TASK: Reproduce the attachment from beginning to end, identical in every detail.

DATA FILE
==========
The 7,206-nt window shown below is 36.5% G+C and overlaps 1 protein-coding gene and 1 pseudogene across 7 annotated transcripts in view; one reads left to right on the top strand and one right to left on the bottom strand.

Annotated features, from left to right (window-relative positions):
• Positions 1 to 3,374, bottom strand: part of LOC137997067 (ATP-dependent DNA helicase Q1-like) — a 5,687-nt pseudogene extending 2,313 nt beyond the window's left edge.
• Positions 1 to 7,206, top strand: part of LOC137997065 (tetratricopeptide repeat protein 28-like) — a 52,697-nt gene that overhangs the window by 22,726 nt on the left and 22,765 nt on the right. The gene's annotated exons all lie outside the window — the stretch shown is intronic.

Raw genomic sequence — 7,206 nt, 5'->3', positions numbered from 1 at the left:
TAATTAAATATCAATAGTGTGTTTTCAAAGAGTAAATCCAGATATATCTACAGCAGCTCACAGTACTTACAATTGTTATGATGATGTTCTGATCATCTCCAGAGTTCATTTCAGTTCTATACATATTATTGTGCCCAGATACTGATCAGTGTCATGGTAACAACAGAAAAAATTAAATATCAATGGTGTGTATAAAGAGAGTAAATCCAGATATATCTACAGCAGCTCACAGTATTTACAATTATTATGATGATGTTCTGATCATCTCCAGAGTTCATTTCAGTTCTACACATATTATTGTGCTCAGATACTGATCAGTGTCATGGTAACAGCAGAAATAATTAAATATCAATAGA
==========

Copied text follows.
The 7,206-nt window shown below is 36.5% G+C and overlaps 1 protein-coding gene and 1 pseudogene across 7 annotated transcripts in view; one reads left to right on the top strand and one right to left on the bottom strand.

Annotated features, from left to right (window-relative positions):
• Positions 1 to 3,374, bottom strand: part of LOC137997067 (ATP-dependent DNA helicase Q1-like) — a 5,687-nt pseudogene extending 2,313 nt beyond the window's left edge.
• Positions 1 to 7,206, top strand: part of LOC137997065 (tetratricopeptide repeat protein 28-like) — a 52,697-nt gene that overhangs the window by 22,726 nt on the left and 22,765 nt on the right. The gene's annotated exons all lie outside the window — the stretch shown is intronic.

Raw genomic sequence — 7,206 nt, 5'->3', positions numbered from 1 at the left:
TAATTAAATATCAATAGTGTGTTTTCAAAGAGTAAATCCAGATATATCTACAGCAGCTCACAGTACTTACAATTGTTATGATGATGTTCTGATCATCTCCAGAGTTCATTTCAGTTCTATACATATTATTGTGCCCAGATACTGATCAGTGTCATGGTAACAACAGAAAAAATTAAATATCAATGGTGTGTATAAAGAGAGTAAATCCAGATATATCTACAGCAGCTCACAGTATTTACAATTATTATGATGATGTTCTGATCATCTCCAGAGTTCATTTCAGTTCTACACATATTATTGTGCTCAGATACTGATCAGTGTCATGGTAACAGCAGAAATAATTAAATATCAATAGA